Right after the storm, Valerie stood awestruck for several seconds, just taking in the destruction and mourning the current state of her house. She was relieved to spot Sam running toward her, unharmed. They both returned to the kids in the beaten-up garage. Frantically, Valerie attempted to call her husband, praying that the call would go through. Her husband, Marty Shimmin, couldn’t believe the horror story he was just told.

 

“I can only just thank God that no one was hurt,” he had said later. “It obviously wasn’t ideal that we were essentially homeless and living out of suitcases for more than a year, but my family is the only thing that really mattered.”

 

Houses across the street were left untouched, but the house just next door had been completely flattened. If the tornado had been any closer to the Shimmin’s residence, Valerie and the kids probably would not have survived. It’s funny how your life can be drastically changed just by the course of the wind.

 

After the storm, the Shimmins sought temporary housing from at least four different locations. The entire family lived with Valerie’s sister, Christy, in her apartment for about a month after the initial event. Then, they bounced around between various apartments and Grandfather Shimmin’s house. For around six months, their church even let them live in the house reserved for missionaries.

 

“Out of all the places we’ve lived the past year, I think the missionary house was my favorite,” said Valerie.

 

The “tornado house,” as the family liked to call it, had to be completely gutted. It took months of restoration for it to be an eligible candidate in the marketplace. Luckily, multiple offers were placed during the first week, and the newly renovated house was sold. Because of that sale, they had enough money to buy their dream house. It was larger and more modern than the “tornado house.” It had a much bigger yard, and it even had a pool. The Shimmins quickly fell in love with their new house. The bitterness and hardships of the past year had melted away, and they were happy.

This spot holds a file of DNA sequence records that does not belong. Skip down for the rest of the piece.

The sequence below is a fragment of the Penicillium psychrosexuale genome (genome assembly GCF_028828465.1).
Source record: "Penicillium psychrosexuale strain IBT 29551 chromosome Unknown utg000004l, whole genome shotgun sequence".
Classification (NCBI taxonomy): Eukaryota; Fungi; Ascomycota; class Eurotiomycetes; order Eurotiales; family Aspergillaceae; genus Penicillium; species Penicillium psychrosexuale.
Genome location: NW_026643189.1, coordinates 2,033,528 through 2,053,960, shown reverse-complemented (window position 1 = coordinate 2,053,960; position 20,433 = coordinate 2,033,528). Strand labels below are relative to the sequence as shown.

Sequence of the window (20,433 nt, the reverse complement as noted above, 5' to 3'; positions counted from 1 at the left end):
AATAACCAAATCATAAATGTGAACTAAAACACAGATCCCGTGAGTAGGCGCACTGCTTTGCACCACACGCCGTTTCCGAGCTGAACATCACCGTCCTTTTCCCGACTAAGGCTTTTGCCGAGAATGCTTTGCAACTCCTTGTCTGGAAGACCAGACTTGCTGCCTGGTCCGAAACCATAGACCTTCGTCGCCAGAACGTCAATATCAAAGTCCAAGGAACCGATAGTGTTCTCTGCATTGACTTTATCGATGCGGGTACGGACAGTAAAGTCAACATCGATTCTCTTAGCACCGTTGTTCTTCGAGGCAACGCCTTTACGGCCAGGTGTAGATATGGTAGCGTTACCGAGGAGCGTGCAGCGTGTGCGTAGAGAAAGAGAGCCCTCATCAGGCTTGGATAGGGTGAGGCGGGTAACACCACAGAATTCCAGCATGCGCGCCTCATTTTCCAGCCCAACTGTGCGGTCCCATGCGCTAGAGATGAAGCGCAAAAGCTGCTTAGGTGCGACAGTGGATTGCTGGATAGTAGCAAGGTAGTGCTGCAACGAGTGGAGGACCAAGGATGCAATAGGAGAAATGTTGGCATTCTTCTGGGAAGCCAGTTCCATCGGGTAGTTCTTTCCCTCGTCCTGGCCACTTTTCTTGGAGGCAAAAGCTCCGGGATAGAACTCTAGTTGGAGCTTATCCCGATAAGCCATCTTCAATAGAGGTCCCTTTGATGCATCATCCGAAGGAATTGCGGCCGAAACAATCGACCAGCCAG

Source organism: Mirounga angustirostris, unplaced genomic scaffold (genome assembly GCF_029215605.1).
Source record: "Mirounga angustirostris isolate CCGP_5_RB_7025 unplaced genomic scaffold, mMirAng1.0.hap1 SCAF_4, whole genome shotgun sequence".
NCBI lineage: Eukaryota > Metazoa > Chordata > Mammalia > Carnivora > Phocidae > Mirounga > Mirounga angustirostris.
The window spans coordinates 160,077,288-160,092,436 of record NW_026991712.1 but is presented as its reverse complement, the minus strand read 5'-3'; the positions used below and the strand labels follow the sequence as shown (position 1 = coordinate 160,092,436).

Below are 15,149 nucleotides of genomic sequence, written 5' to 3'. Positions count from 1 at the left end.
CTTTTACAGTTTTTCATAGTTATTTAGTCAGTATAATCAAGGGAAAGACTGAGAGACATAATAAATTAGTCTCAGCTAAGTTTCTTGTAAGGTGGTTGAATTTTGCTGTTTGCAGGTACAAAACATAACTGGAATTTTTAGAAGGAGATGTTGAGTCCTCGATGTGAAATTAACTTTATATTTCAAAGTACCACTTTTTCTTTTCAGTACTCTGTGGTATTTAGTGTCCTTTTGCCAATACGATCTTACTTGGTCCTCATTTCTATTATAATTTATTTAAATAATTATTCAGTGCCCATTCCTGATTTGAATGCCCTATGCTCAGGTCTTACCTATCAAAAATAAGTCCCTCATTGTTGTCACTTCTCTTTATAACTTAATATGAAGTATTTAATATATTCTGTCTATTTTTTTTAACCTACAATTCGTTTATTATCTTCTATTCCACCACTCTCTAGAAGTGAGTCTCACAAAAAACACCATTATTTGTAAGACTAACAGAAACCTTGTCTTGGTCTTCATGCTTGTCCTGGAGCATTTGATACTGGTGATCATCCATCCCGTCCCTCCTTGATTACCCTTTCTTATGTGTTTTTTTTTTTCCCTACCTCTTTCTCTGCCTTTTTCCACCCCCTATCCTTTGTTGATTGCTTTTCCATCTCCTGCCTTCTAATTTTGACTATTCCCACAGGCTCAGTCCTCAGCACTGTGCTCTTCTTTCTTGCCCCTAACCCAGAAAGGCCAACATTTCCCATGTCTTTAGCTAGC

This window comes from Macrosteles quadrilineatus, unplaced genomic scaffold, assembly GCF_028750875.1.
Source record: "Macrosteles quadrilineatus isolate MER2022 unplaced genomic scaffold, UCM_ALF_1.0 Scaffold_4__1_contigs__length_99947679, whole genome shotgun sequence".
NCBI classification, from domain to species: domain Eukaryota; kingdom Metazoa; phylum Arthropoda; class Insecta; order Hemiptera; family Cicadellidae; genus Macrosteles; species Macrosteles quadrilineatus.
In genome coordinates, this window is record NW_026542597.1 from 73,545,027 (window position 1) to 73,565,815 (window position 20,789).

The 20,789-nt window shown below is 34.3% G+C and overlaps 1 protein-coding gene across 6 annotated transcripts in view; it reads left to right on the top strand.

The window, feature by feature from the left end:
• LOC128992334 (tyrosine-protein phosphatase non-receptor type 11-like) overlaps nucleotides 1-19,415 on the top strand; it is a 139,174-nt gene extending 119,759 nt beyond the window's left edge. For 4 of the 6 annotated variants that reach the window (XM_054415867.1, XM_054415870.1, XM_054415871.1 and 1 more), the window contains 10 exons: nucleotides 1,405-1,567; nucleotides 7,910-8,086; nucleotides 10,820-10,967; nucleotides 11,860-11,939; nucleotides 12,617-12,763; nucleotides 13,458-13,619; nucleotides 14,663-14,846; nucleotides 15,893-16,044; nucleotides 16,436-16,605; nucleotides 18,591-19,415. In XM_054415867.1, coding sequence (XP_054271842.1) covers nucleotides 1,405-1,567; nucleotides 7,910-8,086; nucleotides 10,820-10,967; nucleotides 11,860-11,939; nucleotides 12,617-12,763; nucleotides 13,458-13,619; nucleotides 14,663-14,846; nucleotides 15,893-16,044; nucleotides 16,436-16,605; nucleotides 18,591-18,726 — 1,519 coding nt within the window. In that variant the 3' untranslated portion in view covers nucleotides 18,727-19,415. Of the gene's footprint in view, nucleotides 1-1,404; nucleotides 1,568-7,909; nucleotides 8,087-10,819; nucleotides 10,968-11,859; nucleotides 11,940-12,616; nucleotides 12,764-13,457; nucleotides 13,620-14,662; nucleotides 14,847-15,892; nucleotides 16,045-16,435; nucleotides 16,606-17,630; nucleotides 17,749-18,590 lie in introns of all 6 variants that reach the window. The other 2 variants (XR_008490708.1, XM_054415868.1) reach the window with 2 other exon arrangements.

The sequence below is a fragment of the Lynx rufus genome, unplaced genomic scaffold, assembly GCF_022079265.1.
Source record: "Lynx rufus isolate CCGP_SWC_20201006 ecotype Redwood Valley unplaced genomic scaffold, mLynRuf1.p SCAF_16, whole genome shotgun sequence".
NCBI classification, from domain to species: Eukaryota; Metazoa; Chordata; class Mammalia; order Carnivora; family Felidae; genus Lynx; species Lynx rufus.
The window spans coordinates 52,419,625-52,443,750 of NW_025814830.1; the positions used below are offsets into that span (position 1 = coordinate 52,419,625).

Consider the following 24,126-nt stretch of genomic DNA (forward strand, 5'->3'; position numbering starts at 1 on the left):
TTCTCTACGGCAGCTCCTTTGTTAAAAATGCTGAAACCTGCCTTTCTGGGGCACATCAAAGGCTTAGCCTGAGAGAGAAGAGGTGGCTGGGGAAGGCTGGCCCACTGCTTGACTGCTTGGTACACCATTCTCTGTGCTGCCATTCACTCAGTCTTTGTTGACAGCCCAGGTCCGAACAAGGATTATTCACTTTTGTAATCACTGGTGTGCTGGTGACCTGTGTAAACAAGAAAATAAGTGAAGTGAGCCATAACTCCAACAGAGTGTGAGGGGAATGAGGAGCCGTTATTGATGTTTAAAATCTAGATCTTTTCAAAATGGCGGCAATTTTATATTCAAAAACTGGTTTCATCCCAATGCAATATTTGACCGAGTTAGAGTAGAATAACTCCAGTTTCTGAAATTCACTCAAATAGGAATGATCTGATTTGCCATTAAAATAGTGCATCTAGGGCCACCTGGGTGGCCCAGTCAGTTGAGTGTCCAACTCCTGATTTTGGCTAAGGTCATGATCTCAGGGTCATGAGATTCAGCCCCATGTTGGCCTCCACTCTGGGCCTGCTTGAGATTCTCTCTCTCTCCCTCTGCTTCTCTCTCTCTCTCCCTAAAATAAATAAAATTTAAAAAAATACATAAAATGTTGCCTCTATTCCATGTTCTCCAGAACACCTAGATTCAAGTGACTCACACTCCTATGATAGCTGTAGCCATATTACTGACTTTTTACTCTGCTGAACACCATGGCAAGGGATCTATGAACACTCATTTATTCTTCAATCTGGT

“When something like that happens to you,” Valerie said. “it puts everything into perspective. It just makes you appreciate the little things.” Walking away from what could have been a tragedy, brought the family closer than ever. They now savor the mundane activities of everyday life. For the Shimmins, life will never be the same as it was before the tornado.

 

“There’s not much you can do to prepare for another one,” Valerie said. “I’ll just always pay attention to my weather alerts now. I think that we’ll all be scared of storms for a long time, but it doesn’t matter if we lose our house again. I just don’t want to lose my kids.” The Shimmins will always remember that material possessions are just that—material. Even though they might spend future thunderstorms hunkered down on the couch, they are thankful that the experience brought them closer together. Some things, like family, are more important than material things.